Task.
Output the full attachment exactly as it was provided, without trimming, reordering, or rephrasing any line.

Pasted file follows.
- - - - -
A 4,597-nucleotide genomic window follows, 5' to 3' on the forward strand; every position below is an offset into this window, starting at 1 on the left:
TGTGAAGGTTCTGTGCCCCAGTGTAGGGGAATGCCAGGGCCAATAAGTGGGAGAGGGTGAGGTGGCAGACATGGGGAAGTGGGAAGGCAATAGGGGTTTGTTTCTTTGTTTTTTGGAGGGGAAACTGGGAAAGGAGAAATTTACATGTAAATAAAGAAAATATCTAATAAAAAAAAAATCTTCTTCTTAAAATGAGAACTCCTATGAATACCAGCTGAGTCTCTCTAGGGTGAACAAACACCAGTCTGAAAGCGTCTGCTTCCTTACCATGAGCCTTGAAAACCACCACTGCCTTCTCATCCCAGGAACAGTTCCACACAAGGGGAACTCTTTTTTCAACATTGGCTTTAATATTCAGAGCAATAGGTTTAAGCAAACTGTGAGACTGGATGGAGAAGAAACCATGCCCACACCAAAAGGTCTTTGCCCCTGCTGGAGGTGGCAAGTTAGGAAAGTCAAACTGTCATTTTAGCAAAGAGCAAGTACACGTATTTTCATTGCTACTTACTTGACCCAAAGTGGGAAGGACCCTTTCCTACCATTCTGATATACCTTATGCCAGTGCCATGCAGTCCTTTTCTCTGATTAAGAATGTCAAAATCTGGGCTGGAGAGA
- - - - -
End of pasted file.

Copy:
A 4,597-nucleotide genomic window follows, 5' to 3' on the forward strand; every position below is an offset into this window, starting at 1 on the left:
TGTGAAGGTTCTGTGCCCCAGTGTAGGGGAATGCCAGGGCCAATAAGTGGGAGAGGGTGAGGTGGCAGACATGGGGAAGTGGGAAGGCAATAGGGGTTTGTTTCTTTGTTTTTTGGAGGGGAAACTGGGAAAGGAGAAATTTACATGTAAATAAAGAAAATATCTAATAAAAAAAAAATCTTCTTCTTAAAATGAGAACTCCTATGAATACCAGCTGAGTCTCTCTAGGGTGAACAAACACCAGTCTGAAAGCGTCTGCTTCCTTACCATGAGCCTTGAAAACCACCACTGCCTTCTCATCCCAGGAACAGTTCCACACAAGGGGAACTCTTTTTTCAACATTGGCTTTAATATTCAGAGCAATAGGTTTAAGCAAACTGTGAGACTGGATGGAGAAGAAACCATGCCCACACCAAAAGGTCTTTGCCCCTGCTGGAGGTGGCAAGTTAGGAAAGTCAAACTGTCATTTTAGCAAAGAGCAAGTACACGTATTTTCATTGCTACTTACTTGACCCAAAGTGGGAAGGACCCTTTCCTACCATTCTGATATACCTTATGCCAGTGCCATGCAGTCCTTTTCTCTGATTAAGAATGTCAAAATCTGGGCTGGAGAGA